It’s hard work being a parent. In a family like mine that values intellectual pursuits, I think it’s that much harder when your child has cognitive deficits. I confess that even now, 24 years after my son’s birth and 22 years after his diagnosis of Fragile X Syndrome, I still, on occasion, find myself indulging in fantasies that my son is magically rendered neuro-typical like his three siblings.
I know that’s not very “woke” of me. I’m supposed to quote that famous Emily Kingsley poem and wax eloquent about the unexpected joys of taking a trip to Holland instead of Italy. So sue me. I love my son to the moon and back — his compassion, his humor, his soul, his own quirky form of intelligence — but spare me the tulips: I’ll take “ordinary” every time over special, differently-abled, atypical, whatever PC term you prefer.
I cherish my son for who he is but that doesn’t mean I can’t hate the genetic glitch that limits his life.
At times those daydreams still lure me. I don’t think that’s too unusual, especially because scientists are working on a cure — or at least a therapeutic strategy — of compensating for the cause of Fragile X Syndrome: a missing protein called FMRP. A few months after my son was first diagnosed, I went to an international conference sponsored by the National Fragile X Foundation. Everyone was so excited! Researchers had just created a “knock-out mouse,” i.e., a mouse missing the FMRP protein. Five years until a cure, doctors told us! Ten at the outside!
That was twenty years ago. (Damn you, blood-brain barrier.) Meanwhile, other studies have pointed to possible ways to indirectly lessen the impact of that missing protein, which can cause a constellation of symptoms including cognitive delays, anxiety disorders, communication disorders, autistic-like behaviors, and, in some cases, full-blown autism. My Facebook Fragile X groups are currently buzzing with news of a drug used for diabetes called metformin. Some parents have managed to get the drug prescribed off-label and report their children exhibit decreases in hyperactivity, social avoidance, and irritability. (Fringe benefit: The drug seems to curb appetites for people with FX who have weight gain from anti-psychotic medications or lack of portion control.)
Here’s where I make a plug, especially to parents of adult children willing to travel to South Jersey: The FRAXA Research Foundation is funding a clinical trial of metformin for men and women, ages 16-50, with Fragile X Syndrome. I spoke to Dr. Sean McBride of Rowan University, who discovered the impact of metformin in his laboratory using fruitflies and those handy knock-out mice. He’s conducting a randomized double-blind controlled trial of metformin (this means that half the subjects get the drug and half get a placebo) at the Rowan School of Medicine at Rowan University in Glassboro.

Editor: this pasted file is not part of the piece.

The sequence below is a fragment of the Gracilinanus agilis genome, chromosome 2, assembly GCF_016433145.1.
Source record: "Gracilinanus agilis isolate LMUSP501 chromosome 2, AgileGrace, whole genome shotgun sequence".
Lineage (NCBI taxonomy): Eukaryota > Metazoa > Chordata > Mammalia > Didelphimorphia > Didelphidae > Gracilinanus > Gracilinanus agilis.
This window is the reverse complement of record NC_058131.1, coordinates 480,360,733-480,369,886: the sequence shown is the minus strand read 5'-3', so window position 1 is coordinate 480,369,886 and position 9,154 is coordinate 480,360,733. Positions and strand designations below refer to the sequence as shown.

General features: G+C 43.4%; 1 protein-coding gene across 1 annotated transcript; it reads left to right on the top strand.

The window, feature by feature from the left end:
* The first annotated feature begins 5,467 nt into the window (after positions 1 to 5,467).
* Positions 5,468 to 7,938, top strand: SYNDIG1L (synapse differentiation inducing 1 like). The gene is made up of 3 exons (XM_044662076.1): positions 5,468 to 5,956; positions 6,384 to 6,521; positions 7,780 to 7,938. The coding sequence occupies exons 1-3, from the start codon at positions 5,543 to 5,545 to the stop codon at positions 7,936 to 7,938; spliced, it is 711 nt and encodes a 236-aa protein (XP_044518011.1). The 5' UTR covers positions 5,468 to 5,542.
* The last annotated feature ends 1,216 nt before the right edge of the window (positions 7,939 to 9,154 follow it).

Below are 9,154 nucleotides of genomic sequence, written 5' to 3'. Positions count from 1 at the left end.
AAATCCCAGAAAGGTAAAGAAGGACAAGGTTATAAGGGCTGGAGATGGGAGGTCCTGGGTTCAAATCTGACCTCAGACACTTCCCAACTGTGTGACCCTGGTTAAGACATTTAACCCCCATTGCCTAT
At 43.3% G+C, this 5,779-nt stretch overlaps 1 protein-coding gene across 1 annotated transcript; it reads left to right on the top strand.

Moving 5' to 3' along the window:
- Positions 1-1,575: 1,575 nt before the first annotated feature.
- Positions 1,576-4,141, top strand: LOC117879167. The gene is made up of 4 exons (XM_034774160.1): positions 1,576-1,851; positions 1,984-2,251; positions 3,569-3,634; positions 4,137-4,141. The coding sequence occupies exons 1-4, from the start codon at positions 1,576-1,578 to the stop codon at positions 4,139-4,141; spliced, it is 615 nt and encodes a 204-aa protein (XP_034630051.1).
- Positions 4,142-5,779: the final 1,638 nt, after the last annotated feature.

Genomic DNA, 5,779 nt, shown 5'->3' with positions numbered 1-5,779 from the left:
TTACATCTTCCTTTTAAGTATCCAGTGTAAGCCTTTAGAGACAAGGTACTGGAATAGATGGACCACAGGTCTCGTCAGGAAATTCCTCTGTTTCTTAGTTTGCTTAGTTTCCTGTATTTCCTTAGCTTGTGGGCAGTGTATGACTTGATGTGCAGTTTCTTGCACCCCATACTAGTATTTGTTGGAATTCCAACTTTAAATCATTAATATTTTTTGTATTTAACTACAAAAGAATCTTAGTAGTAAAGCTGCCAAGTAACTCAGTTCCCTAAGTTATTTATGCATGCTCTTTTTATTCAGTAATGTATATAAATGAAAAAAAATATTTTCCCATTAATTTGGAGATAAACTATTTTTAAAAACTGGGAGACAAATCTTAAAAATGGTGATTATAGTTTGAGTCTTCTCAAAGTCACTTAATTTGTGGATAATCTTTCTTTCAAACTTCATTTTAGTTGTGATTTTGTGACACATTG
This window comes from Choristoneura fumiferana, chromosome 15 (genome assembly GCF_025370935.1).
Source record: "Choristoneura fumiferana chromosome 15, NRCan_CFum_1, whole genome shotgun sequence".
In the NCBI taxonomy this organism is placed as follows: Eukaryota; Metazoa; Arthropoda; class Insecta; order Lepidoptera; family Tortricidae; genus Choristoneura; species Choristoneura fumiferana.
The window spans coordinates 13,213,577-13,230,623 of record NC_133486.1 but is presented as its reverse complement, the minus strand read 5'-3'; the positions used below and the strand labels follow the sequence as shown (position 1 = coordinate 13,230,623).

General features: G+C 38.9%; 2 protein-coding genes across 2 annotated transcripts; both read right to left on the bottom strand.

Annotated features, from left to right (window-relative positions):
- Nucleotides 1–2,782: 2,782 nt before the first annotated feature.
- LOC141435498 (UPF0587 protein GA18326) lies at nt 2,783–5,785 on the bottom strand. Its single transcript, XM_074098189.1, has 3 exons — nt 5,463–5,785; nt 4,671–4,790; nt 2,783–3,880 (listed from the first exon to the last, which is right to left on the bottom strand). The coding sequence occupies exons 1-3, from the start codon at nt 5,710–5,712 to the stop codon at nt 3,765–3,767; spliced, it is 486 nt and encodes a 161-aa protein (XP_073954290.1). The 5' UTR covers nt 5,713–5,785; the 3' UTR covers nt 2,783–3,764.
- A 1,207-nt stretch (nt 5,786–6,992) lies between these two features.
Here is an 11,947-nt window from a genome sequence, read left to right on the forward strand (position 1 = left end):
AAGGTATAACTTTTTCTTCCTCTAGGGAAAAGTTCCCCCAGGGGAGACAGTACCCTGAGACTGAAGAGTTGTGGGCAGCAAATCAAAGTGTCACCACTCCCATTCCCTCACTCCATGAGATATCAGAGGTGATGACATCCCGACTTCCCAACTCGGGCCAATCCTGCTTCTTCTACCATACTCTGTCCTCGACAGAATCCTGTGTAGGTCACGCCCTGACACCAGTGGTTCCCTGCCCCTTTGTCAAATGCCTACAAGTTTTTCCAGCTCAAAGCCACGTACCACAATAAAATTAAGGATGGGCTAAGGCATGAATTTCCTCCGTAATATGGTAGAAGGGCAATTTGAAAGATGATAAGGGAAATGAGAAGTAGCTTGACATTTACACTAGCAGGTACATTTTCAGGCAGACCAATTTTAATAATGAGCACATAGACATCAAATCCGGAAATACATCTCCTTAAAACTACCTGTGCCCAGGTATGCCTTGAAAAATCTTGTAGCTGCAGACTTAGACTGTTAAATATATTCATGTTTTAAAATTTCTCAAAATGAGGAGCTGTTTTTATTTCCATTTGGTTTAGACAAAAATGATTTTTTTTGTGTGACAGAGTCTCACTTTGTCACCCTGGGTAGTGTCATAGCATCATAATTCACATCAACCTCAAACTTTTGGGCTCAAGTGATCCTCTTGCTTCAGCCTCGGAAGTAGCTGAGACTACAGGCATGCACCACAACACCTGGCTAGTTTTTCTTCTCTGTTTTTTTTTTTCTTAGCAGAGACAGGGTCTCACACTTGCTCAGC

Dr. McBride told me, “we know we can use metformin safely, although many diabetes medications are dangerous to people without diabetes. But metformin has a totally different profile. While many people are getting it off-label, we really need a clinical trial to ascertain the correct dosages and the actual efficacy. We need to standardize the drug to maximize its benefits.”
He added, “To evaluate the efficacy of the medication you need to be able to do a randomized placebo controlled trial because, particularly with autism trials, there are enormous placebo effects. Without the trial we will never know what really works.”
I asked him if people in the trial would need to go off of their current meds (a drawback we’ve had with other trials we’ve considered: My son without zoloft? No way). The answer is “no,” unless there is something specifically contraindicated. The clinical trial will last 24 weeks with four visits: A baseline initial visit, a second visit at 6 weeks in, another at 12 weeks, and another at 24 weeks.
If you have more questions about this trial or want to enroll your child, email Dr. McBride at [email protected] If your son or daughter participates in the study, you can continue to see Dr. McBride for follow-up treatment.
Meanwhile my husband and I cuddle our boy as we watch endless repeats of Food Network shows, acknowledge a wee bit of envy for empty-nesters, and count ourselves lucky that our son was spared the worst outcomes of his condition. Just don’t bring me any tulips.